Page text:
Some women are really amazing. I mean really amazing. What would you say if I tell you that I know one who has done a book about Bomb Disposal, Defusing Airplane bombs and this kind of stuff ? And I am not talking about defusing old rusty bombs excavated today (2015). No ! No way, I am talking about bombs which were dropped, which didn’t explode and which remains laying on the ground when the German airplanes were gone. Bombs made to kill, some being voluntary equipped with delay firing devies, some ticking or even smoking. These beasts were quietly laying on the ground like waiting to be moved by someone to go off. And these devices killed a lot of these Bomb Disposal’s heroes.
I just got a reading copy from Kerin’s book today in the mail from Pen & Sword Books Ltd in the UK. The first thin I have to say is that the name of this Publishing House says it all. Quality of the work is perfect and there is nothing else to say because that an habit at P&S. I have always said that if I should once publish a book in English I will not use my own label – Foxmaster Publishing – but would choice P&S for it (if they accept of course).
Already available on Amazone, The Civilian Bomb Disposing Earl: Jack Howard and Bomb Disposal in WW2 is the kind of book I don’t read but eat because those are real thriller. Having worked into World War Two ammunitions for over two decades, and having also lost a couple of friends who were blown up at home, I know the exact feeling of the peoples who hadn’t the chance to say “no way” and dig the thing deeper in the ground. These men had simply to do the job and either deactivate or destroy them on the spot. Unfortunately, and most of the cases, didn’t allow Bomb Disposal personal to detonate 250 Lbs or 500 Lbs explosive or incendiary devices in the London down town or in the front of Buckingham Palace. These men had to play enter into action knowing this terrible deal : 50/50 way out !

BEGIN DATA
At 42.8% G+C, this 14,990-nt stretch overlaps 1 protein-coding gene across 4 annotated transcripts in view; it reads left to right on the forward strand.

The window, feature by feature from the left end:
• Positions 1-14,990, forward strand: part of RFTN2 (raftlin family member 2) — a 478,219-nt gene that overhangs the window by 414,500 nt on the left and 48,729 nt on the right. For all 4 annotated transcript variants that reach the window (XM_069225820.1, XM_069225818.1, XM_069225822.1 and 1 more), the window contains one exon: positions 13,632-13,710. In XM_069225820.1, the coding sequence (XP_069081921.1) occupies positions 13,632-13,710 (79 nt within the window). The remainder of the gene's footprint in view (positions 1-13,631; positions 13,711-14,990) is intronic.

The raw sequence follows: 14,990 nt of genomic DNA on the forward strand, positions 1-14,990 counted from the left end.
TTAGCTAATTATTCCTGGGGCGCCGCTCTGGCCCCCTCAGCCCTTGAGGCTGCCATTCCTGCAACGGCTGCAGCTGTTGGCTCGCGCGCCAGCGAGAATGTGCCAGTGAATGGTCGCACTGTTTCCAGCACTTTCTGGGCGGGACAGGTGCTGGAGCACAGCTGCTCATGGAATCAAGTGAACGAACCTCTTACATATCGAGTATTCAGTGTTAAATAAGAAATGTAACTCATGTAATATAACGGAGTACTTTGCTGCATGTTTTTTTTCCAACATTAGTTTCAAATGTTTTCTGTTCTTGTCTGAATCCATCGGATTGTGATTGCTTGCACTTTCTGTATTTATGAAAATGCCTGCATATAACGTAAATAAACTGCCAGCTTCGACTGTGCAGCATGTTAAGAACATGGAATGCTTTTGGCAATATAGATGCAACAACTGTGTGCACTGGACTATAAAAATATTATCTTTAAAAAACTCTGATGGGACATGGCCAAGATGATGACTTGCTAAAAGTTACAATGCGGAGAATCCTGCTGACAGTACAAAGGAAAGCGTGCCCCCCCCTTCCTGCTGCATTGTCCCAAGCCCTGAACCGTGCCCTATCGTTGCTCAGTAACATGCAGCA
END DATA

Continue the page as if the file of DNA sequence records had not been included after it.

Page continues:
Born in Arequipa, Peru, Joaquin Alberto Vargas y Chávez moved to the USA in 1916 after studying art in Europe in Zurich and Geneva prior to World War I. While he was in Europe he came upon the French magazine La Vie Parisienne, with a cover by Raphael Kirchner, which he said was a great influence on his work. Alberto was the son of noted Peruvian photographer Max T. Vargas.
His early career in New York included work as an artist for the Ziegfeld Follies and for many Hollywood studios. Ziegfeld hung his painting of Olive Thomas at the theater, and she was thought of as one of the earliest Vargas Girls. Vargas’ most famous piece of film work was for the poster of the 1933 film The Sin of Nora Moran, which shows a near-naked Zita Johann in a pose of desperation. The poster is frequently named one of the greatest movie posters ever made. Alberto Vargas became widely noted in the 1940s as the creator of iconic World War II era pin-ups for Esquire magazine known as “Vargas Girls.” The nose art of many American and Allied World War II aircraft was inspired and adapted from these Esquire pin-ups, as well those of George Petty, and other artists.
Tarheel Hal, a P-47 Thunderbolt, taxis down the runway after a practice session at Davis-Monthan AFB, during the recent Heritage Flight Conference. (Source : airportjournals.com)
Major Joe C. Early 0-429505
US Army Air Forces
9th Tactical Air Command
366th Fighter Group
389th Fighter Squadron
Killed in Action on January 13 1945 over Gouvy, Belgium